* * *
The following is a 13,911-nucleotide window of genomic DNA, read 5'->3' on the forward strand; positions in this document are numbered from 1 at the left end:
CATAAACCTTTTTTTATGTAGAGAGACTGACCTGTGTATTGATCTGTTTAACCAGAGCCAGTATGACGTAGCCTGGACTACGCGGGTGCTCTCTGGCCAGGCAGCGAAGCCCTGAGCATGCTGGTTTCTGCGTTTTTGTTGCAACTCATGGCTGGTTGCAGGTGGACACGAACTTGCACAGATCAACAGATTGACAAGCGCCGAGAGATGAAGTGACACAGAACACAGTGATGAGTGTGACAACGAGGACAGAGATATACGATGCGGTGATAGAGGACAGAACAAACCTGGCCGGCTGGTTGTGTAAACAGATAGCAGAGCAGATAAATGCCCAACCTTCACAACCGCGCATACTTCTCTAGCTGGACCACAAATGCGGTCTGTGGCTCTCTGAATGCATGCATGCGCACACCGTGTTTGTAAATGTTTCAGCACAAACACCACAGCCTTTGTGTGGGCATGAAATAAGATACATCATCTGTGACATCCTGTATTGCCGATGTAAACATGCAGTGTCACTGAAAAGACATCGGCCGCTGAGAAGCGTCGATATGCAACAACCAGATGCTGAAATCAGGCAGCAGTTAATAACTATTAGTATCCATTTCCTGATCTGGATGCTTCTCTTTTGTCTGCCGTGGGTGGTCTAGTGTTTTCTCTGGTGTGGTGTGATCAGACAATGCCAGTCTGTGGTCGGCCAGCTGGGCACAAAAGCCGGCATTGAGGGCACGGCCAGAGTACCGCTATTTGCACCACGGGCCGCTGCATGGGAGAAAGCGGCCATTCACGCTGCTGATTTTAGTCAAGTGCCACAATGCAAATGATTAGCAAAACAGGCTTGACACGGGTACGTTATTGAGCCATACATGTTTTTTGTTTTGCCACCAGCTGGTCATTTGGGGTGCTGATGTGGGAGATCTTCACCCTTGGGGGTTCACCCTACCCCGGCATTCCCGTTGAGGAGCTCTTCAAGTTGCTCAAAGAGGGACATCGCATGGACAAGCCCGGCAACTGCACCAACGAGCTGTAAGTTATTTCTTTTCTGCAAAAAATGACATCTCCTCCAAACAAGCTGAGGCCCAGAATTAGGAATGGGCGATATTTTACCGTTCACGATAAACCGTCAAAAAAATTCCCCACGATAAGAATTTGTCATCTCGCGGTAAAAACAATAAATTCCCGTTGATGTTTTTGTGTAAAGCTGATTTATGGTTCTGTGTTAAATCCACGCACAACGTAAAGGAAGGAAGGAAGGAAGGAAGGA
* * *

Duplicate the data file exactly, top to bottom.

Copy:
The following is a 13,911-nucleotide window of genomic DNA, read 5'->3' on the forward strand; positions in this document are numbered from 1 at the left end:
CATAAACCTTTTTTTATGTAGAGAGACTGACCTGTGTATTGATCTGTTTAACCAGAGCCAGTATGACGTAGCCTGGACTACGCGGGTGCTCTCTGGCCAGGCAGCGAAGCCCTGAGCATGCTGGTTTCTGCGTTTTTGTTGCAACTCATGGCTGGTTGCAGGTGGACACGAACTTGCACAGATCAACAGATTGACAAGCGCCGAGAGATGAAGTGACACAGAACACAGTGATGAGTGTGACAACGAGGACAGAGATATACGATGCGGTGATAGAGGACAGAACAAACCTGGCCGGCTGGTTGTGTAAACAGATAGCAGAGCAGATAAATGCCCAACCTTCACAACCGCGCATACTTCTCTAGCTGGACCACAAATGCGGTCTGTGGCTCTCTGAATGCATGCATGCGCACACCGTGTTTGTAAATGTTTCAGCACAAACACCACAGCCTTTGTGTGGGCATGAAATAAGATACATCATCTGTGACATCCTGTATTGCCGATGTAAACATGCAGTGTCACTGAAAAGACATCGGCCGCTGAGAAGCGTCGATATGCAACAACCAGATGCTGAAATCAGGCAGCAGTTAATAACTATTAGTATCCATTTCCTGATCTGGATGCTTCTCTTTTGTCTGCCGTGGGTGGTCTAGTGTTTTCTCTGGTGTGGTGTGATCAGACAATGCCAGTCTGTGGTCGGCCAGCTGGGCACAAAAGCCGGCATTGAGGGCACGGCCAGAGTACCGCTATTTGCACCACGGGCCGCTGCATGGGAGAAAGCGGCCATTCACGCTGCTGATTTTAGTCAAGTGCCACAATGCAAATGATTAGCAAAACAGGCTTGACACGGGTACGTTATTGAGCCATACATGTTTTTTGTTTTGCCACCAGCTGGTCATTTGGGGTGCTGATGTGGGAGATCTTCACCCTTGGGGGTTCACCCTACCCCGGCATTCCCGTTGAGGAGCTCTTCAAGTTGCTCAAAGAGGGACATCGCATGGACAAGCCCGGCAACTGCACCAACGAGCTGTAAGTTATTTCTTTTCTGCAAAAAATGACATCTCCTCCAAACAAGCTGAGGCCCAGAATTAGGAATGGGCGATATTTTACCGTTCACGATAAACCGTCAAAAAAATTCCCCACGATAAGAATTTGTCATCTCGCGGTAAAAACAATAAATTCCCGTTGATGTTTTTGTGTAAAGCTGATTTATGGTTCTGTGTTAAATCCACGCACAACGTAAAGGAAGGAAGGAAGGAAGGAAGGA